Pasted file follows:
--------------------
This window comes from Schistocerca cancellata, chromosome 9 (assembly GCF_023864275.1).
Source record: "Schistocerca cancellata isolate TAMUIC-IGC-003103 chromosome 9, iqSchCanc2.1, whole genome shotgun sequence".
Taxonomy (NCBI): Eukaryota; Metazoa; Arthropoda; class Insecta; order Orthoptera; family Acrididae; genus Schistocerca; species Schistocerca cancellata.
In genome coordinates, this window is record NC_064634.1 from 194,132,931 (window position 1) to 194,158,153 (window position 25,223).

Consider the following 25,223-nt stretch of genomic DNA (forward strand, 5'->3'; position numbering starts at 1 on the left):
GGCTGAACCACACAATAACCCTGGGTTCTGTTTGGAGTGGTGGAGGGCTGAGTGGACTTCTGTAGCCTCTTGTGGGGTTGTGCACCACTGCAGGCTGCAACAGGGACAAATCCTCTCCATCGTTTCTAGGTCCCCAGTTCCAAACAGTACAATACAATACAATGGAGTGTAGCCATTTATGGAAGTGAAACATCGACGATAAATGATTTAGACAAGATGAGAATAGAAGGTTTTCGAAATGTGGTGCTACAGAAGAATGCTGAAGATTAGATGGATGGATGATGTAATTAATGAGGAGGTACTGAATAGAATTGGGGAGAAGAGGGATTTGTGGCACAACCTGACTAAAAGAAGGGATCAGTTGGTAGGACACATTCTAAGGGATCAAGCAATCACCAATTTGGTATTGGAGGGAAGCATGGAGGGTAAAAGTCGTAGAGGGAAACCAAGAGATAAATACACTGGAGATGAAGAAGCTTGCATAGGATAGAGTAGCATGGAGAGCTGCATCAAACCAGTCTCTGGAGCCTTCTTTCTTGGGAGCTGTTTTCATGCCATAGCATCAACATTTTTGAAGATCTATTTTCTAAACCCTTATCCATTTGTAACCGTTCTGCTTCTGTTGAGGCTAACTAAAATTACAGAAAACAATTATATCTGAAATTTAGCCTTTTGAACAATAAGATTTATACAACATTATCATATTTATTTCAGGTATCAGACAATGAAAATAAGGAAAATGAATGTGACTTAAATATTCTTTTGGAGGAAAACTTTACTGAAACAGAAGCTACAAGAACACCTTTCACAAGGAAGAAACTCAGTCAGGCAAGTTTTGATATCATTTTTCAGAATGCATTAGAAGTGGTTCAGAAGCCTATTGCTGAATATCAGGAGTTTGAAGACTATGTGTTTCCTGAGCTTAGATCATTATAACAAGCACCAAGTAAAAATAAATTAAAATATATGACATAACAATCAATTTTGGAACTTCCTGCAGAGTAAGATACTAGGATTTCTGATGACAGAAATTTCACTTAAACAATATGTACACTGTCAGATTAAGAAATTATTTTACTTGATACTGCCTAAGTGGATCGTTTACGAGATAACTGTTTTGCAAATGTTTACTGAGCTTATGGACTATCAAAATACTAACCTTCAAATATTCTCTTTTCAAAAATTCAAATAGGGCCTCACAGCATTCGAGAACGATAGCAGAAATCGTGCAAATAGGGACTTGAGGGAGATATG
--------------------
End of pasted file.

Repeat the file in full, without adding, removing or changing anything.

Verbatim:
This window comes from Schistocerca cancellata, chromosome 9 (assembly GCF_023864275.1).
Source record: "Schistocerca cancellata isolate TAMUIC-IGC-003103 chromosome 9, iqSchCanc2.1, whole genome shotgun sequence".
Taxonomy (NCBI): Eukaryota; Metazoa; Arthropoda; class Insecta; order Orthoptera; family Acrididae; genus Schistocerca; species Schistocerca cancellata.
In genome coordinates, this window is record NC_064634.1 from 194,132,931 (window position 1) to 194,158,153 (window position 25,223).

Consider the following 25,223-nt stretch of genomic DNA (forward strand, 5'->3'; position numbering starts at 1 on the left):
GGCTGAACCACACAATAACCCTGGGTTCTGTTTGGAGTGGTGGAGGGCTGAGTGGACTTCTGTAGCCTCTTGTGGGGTTGTGCACCACTGCAGGCTGCAACAGGGACAAATCCTCTCCATCGTTTCTAGGTCCCCAGTTCCAAACAGTACAATACAATACAATGGAGTGTAGCCATTTATGGAAGTGAAACATCGACGATAAATGATTTAGACAAGATGAGAATAGAAGGTTTTCGAAATGTGGTGCTACAGAAGAATGCTGAAGATTAGATGGATGGATGATGTAATTAATGAGGAGGTACTGAATAGAATTGGGGAGAAGAGGGATTTGTGGCACAACCTGACTAAAAGAAGGGATCAGTTGGTAGGACACATTCTAAGGGATCAAGCAATCACCAATTTGGTATTGGAGGGAAGCATGGAGGGTAAAAGTCGTAGAGGGAAACCAAGAGATAAATACACTGGAGATGAAGAAGCTTGCATAGGATAGAGTAGCATGGAGAGCTGCATCAAACCAGTCTCTGGAGCCTTCTTTCTTGGGAGCTGTTTTCATGCCATAGCATCAACATTTTTGAAGATCTATTTTCTAAACCCTTATCCATTTGTAACCGTTCTGCTTCTGTTGAGGCTAACTAAAATTACAGAAAACAATTATATCTGAAATTTAGCCTTTTGAACAATAAGATTTATACAACATTATCATATTTATTTCAGGTATCAGACAATGAAAATAAGGAAAATGAATGTGACTTAAATATTCTTTTGGAGGAAAACTTTACTGAAACAGAAGCTACAAGAACACCTTTCACAAGGAAGAAACTCAGTCAGGCAAGTTTTGATATCATTTTTCAGAATGCATTAGAAGTGGTTCAGAAGCCTATTGCTGAATATCAGGAGTTTGAAGACTATGTGTTTCCTGAGCTTAGATCATTATAACAAGCACCAAGTAAAAATAAATTAAAATATATGACATAACAATCAATTTTGGAACTTCCTGCAGAGTAAGATACTAGGATTTCTGATGACAGAAATTTCACTTAAACAATATGTACACTGTCAGATTAAGAAATTATTTTACTTGATACTGCCTAAGTGGATCGTTTACGAGATAACTGTTTTGCAAATGTTTACTGAGCTTATGGACTATCAAAATACTAACCTTCAAATATTCTCTTTTCAAAAATTCAAATAGGGCCTCACAGCATTCGAGAACGATAGCAGAAATCGTGCAAATAGGGACTTGAGGGAGATATG